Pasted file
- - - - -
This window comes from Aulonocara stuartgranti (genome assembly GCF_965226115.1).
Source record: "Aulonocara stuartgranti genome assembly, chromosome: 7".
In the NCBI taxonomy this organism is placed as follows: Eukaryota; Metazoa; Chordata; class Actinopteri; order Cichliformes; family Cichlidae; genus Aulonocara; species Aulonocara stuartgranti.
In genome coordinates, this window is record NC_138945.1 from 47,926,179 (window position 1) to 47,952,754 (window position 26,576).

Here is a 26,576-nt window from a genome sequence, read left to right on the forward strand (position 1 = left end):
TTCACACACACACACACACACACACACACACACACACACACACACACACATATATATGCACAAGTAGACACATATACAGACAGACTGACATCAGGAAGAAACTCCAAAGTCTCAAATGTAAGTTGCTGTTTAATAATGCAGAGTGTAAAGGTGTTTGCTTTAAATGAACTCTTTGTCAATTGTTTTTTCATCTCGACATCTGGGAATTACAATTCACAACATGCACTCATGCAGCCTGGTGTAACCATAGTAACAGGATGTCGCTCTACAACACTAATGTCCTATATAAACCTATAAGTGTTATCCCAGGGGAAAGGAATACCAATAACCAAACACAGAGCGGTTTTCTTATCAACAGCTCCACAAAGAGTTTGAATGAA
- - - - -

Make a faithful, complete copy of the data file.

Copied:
This window comes from Aulonocara stuartgranti (genome assembly GCF_965226115.1).
Source record: "Aulonocara stuartgranti genome assembly, chromosome: 7".
In the NCBI taxonomy this organism is placed as follows: Eukaryota; Metazoa; Chordata; class Actinopteri; order Cichliformes; family Cichlidae; genus Aulonocara; species Aulonocara stuartgranti.
In genome coordinates, this window is record NC_138945.1 from 47,926,179 (window position 1) to 47,952,754 (window position 26,576).

Here is a 26,576-nt window from a genome sequence, read left to right on the forward strand (position 1 = left end):
TTCACACACACACACACACACACACACACACACACACACACACACACACATATATATGCACAAGTAGACACATATACAGACAGACTGACATCAGGAAGAAACTCCAAAGTCTCAAATGTAAGTTGCTGTTTAATAATGCAGAGTGTAAAGGTGTTTGCTTTAAATGAACTCTTTGTCAATTGTTTTTTCATCTCGACATCTGGGAATTACAATTCACAACATGCACTCATGCAGCCTGGTGTAACCATAGTAACAGGATGTCGCTCTACAACACTAATGTCCTATATAAACCTATAAGTGTTATCCCAGGGGAAAGGAATACCAATAACCAAACACAGAGCGGTTTTCTTATCAACAGCTCCACAAAGAGTTTGAATGAA